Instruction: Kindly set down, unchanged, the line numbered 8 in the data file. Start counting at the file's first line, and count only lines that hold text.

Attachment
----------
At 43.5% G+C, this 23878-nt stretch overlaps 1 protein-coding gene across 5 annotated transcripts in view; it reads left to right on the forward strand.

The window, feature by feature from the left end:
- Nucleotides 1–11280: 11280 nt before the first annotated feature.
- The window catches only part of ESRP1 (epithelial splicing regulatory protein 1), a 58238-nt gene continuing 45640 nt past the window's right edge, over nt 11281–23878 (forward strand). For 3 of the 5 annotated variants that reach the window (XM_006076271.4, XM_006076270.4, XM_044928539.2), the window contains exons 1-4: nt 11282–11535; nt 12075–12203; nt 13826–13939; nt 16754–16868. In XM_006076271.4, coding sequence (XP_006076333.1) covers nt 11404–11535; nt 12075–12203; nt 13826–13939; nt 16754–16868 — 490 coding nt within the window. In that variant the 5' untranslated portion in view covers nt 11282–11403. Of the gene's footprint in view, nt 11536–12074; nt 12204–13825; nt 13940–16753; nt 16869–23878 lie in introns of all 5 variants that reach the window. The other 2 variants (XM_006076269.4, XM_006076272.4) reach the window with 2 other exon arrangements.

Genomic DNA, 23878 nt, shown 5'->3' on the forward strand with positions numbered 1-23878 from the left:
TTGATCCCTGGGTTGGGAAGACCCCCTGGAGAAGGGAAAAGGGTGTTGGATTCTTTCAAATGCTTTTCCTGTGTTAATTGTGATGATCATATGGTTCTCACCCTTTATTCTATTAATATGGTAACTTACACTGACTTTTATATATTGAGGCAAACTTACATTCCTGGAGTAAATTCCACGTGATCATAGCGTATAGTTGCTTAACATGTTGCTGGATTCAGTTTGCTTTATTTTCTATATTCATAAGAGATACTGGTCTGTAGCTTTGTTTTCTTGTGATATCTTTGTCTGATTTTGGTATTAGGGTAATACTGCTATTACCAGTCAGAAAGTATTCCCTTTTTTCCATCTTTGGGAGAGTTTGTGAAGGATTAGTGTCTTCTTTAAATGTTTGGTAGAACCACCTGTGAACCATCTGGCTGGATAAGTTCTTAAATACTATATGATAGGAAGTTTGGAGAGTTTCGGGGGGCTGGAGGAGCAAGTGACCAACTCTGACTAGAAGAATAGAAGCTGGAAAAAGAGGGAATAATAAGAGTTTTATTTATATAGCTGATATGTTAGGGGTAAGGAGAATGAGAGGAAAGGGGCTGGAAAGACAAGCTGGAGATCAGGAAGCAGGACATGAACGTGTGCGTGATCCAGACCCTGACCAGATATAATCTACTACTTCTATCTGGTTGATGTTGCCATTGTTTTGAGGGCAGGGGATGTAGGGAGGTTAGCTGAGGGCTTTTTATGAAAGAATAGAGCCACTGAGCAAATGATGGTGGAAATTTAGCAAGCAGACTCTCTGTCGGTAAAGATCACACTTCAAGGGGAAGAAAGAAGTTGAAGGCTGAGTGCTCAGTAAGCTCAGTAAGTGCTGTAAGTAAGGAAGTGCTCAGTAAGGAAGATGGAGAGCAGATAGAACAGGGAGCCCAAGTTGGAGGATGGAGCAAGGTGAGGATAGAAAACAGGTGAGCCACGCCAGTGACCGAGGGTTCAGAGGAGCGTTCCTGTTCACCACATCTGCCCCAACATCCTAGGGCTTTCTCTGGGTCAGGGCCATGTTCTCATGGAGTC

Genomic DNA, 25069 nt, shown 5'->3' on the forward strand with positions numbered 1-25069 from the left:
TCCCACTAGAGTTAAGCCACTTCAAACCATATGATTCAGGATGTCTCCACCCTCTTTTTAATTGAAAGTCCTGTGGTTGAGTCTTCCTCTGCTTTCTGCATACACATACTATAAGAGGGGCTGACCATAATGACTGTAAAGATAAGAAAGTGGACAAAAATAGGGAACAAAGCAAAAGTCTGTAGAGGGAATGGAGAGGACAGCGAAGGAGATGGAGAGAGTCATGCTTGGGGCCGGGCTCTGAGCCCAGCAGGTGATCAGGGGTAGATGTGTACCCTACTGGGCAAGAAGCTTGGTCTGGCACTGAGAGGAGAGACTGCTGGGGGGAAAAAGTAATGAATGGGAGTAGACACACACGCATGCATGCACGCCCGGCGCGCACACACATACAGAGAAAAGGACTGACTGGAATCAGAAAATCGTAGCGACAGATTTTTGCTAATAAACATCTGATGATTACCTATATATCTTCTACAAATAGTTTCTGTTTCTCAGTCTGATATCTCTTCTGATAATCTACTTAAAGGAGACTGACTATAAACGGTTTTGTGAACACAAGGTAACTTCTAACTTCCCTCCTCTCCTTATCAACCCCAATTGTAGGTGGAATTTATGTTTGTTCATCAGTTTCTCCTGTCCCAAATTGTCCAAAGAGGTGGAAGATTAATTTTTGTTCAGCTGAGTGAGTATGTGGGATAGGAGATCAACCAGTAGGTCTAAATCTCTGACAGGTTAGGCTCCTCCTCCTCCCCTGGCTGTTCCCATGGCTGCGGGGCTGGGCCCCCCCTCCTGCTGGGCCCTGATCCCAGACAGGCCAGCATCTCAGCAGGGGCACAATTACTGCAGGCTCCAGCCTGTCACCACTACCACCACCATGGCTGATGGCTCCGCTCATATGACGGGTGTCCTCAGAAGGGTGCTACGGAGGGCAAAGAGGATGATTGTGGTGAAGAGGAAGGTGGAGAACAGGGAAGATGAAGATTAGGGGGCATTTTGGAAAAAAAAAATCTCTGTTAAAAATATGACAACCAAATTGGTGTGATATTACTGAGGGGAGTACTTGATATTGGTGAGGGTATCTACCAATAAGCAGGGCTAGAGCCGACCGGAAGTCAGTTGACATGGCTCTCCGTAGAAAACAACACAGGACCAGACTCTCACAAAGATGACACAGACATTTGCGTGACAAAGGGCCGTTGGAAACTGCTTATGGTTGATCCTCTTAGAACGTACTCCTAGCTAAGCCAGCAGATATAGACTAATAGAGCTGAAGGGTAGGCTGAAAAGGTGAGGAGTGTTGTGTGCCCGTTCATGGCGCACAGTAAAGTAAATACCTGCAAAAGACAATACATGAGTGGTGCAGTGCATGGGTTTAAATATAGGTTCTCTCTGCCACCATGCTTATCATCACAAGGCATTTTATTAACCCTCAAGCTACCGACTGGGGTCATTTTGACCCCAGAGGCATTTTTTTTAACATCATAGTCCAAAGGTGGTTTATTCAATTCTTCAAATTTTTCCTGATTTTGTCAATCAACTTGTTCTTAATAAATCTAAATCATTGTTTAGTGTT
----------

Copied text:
TCCCACTAGAGTTAAGCCACTTCAAACCATATGATTCAGGATGTCTCCACCCTCTTTTTAATTGAAAGTCCTGTGGTTGAGTCTTCCTCTGCTTTCTGCATACACATACTATAAGAGGGGCTGACCATAATGACTGTAAAGATAAGAAAGTGGACAAAAATAGGGAACAAAGCAAAAGTCTGTAGAGGGAATGGAGAGGACAGCGAAGGAGATGGAGAGAGTCATGCTTGGGGCCGGGCTCTGAGCCCAGCAGGTGATCAGGGGTAGATGTGTACCCTACTGGGCAAGAAGCTTGGTCTGGCACTGAGAGGAGAGACTGCTGGGGGGAAAAAGTAATGAATGGGAGTAGACACACACGCATGCATGCACGCCCGGCGCGCACACACATACAGAGAAAAGGACTGACTGGAATCAGAAAATCGTAGCGACAGATTTTTGCTAATAAACATCTGATGATTACCTATATATCTTCTACAAATAGTTTCTGTTTCTCAGTCTGATATCTCTTCTGATAATCTACTTAAAGGAGACTGACTATAAACGGTTTTGTGAACACAAGGTAACTTCTAACTTCCCTCCTCTCCTTATCAACCCCAATTGTAGGTGGAATTTATGTTTGTTCATCAGTTTCTCCTGTCCCAAATTGTCCAAAGAGGTGGAAGATTAATTTTTGTTCAGCTGAGTGAGTATGTGGGATAGGAGATCAACCAGTAGGTCTAAATCTCTGACAGGTTAGGCTCCTCCTCCTCCCCTGGCTGTTCCCATGGCTGCGGGGCTGGGCCCCCCCTCCTGCTGGGCCCTGATCCCAGACAGGCCAGCATCTCAGCAGGGGCACAATTACTGCAGGCTCCAGCCTGTCACCACTACCACCACCATGGCTGATGGCTCCGCTCATATGACGGGTGTCCTCAGAAGGGTGCTACGGAGGGCAAAGAGGATGATTGTGGTGAAGAGGAAGGTGGAGAACAGGGAAGATGAAGATTAGGGGGCATTTTGGAAAAAAAAAATCTCTGTTAAAAATATGACAACCAAATTGGTGTGATATTACTGAGGGGAGTACTTGATATTGGTGAGGGTATCTACCAATAAGCAGGGCTAGAGCCGACCGGAAGTCAGTTGACATGGCTCTCCGTAGAAAACAACACAGGACCAGACTCTCACAAAGATGACACAGACATTTGCGTGACAAAGGGCCGTTGGAAACTGCTTATGGTTGATCCTCTTAGAACGTACTCCTAGCTAAGCCAGCAGATATAGACTAATAGAGCTGAAGGGTAGGCTGAAAAGGTGAGGAGTGTTGTGTGCCCGTTCATGGCGCACAGTAAAGTAAATACCTGCAAAAGACAATACATGAGTGGTGCAGTGCATGGGTTTAAATATAGGTTCTCTCTGCCACCATGCTTATCATCACAAGGCATTTTATTAACCCTCAAGCTACCGACTGGGGTCATTTTGACCCCAGAGGCATTTTTTTTAACATCATAGTCCAAAGGTGGTTTATTCAATTCTTCAAATTTTTCCTGATTTTGTCAATCAACTTGTTCTTAATAAATCTAAATCATTGTTTAGTGTT